Major investigation and public protection

First response and the national referral mechanism

Duty to notify

As detailed by section 52 of the Modern Slavery Act, frontline staff employed by the police, local authorities, National Crime Agency and the Gangmasters Licensing Authority have a duty to notify the Home Office if they encounter a potential victim of modern slavery in England and Wales. Frontline staff employed by UK Visas and Immigration, Border Force and Immigration Enforcement must also comply in accordance with Home Office policy. For further information see Making a referral.

This duty is intended to help build a more comprehensive picture of the nature and scale of modern slavery.

First responders

First responders are agencies and organisations with a responsibility to identify and interview a potential adult or child victim of modern slavery. The first responders are:

Responding to all potential victims

Frontline officers and staff should first take immediate and effective steps to ensure that a person suspected of being enslaved is made safe.

If the person making initial contact with a potential victim, witness or third party does not have the requisite knowledge or expertise to sensitively handle vulnerable and traumatised individuals, they should refer to their line manager or duty officer immediately. The line manager or duty officer is responsible for progressing and arranging a referral into the NRM.

Interview

When a suitably trained first responder becomes aware of a potential victim, they should make arrangements for specialist interviewers at an early stage. Trained officers should interview potential victims, whether adult or child, in accordance with Ministry of Justice (2011) Achieving Best Evidence in Criminal Proceedings: Guidance on interviewing victims and witnesses, and guidance on using special measures. The questions should be open to avoid accusations that the person has been led or influenced.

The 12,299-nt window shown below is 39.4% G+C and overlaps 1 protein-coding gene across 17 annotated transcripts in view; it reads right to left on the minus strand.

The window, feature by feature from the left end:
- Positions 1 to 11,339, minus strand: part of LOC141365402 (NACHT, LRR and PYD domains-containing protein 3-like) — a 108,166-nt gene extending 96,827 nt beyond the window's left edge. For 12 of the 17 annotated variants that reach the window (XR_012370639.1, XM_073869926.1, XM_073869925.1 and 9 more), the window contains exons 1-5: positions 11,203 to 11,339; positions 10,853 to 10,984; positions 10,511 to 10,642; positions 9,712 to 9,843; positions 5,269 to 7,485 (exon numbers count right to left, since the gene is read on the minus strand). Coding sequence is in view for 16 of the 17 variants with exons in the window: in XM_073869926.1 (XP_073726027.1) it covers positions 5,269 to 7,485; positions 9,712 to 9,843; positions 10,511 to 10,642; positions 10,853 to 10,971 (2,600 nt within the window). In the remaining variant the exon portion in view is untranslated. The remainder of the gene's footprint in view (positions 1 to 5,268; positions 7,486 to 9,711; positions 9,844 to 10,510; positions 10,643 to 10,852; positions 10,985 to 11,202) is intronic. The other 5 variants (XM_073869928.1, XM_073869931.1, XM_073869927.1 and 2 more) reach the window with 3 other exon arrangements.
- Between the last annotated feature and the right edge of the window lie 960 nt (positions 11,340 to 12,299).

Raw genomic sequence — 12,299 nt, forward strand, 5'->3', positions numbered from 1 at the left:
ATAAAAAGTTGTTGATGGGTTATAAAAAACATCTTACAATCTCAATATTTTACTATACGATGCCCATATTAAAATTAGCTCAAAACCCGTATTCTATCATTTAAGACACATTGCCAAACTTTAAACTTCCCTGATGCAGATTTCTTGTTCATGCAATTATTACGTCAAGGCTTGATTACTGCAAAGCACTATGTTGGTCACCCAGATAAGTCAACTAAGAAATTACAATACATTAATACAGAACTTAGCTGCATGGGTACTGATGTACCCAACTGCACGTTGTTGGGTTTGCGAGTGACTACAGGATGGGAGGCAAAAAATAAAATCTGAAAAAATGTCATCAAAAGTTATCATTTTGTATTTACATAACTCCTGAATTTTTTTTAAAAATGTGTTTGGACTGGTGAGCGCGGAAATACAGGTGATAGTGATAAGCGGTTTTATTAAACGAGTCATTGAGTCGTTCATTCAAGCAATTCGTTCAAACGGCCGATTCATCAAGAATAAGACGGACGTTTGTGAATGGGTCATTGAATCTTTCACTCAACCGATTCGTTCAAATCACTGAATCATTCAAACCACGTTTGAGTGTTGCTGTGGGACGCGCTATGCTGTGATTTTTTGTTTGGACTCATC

If there is a possibility that the person is a victim, the interview should take the exploitation indicators into account, and the information derived from the interview should be used to complete a national referral form. A suitably trained first responder with the requisite knowledge and expertise should complete the form for a potential victim of modern slavery, and submit this to the Modern Slavery Human Trafficking Unit (MSHTU).

It takes courage and time for a victim to make a disclosure. In cases where a plausible disclosure is not imminent, it may be appropriate to seek local temporary accommodation. This is chargeable to the referring agency. Victims should be placed in secure accommodation and be made to feel comfortable enough to consent to a referral into the NRM. They should be under strict instructions not to attempt communication with their exploiter(s) or other victims. The placement should be kept confidential.

The presence of children at an interview can affect the ability and willingness of victims to disclose information about their experiences, especially when these have been violent or of a sexual nature. Officers and staff should make arrangements for the interview to take place in private while safeguarding the children. The victim is also likely to have been coached by their exploiter(s) and may be prepared with a story to tell the authorities.

As a first responder, the police service should complete the actions described in this section to identify potential victims of modern slavery, and make referrals into the NRM from the point of investigating an allegation.

For further advice, contact your force modern slavery single point of contact (SPOC) officer or dedicated modern slavery investigations team.

Responding to potential child victims

A potential victim under the age of 18 years must be represented by an appropriate adult or child advocate, who should be carefully selected. It may not be in the best interests of a child to be interviewed at an early stage of their discovery or during initial contact with authorities. It is important that the child is placed in appropriate secure accommodation before being interviewed.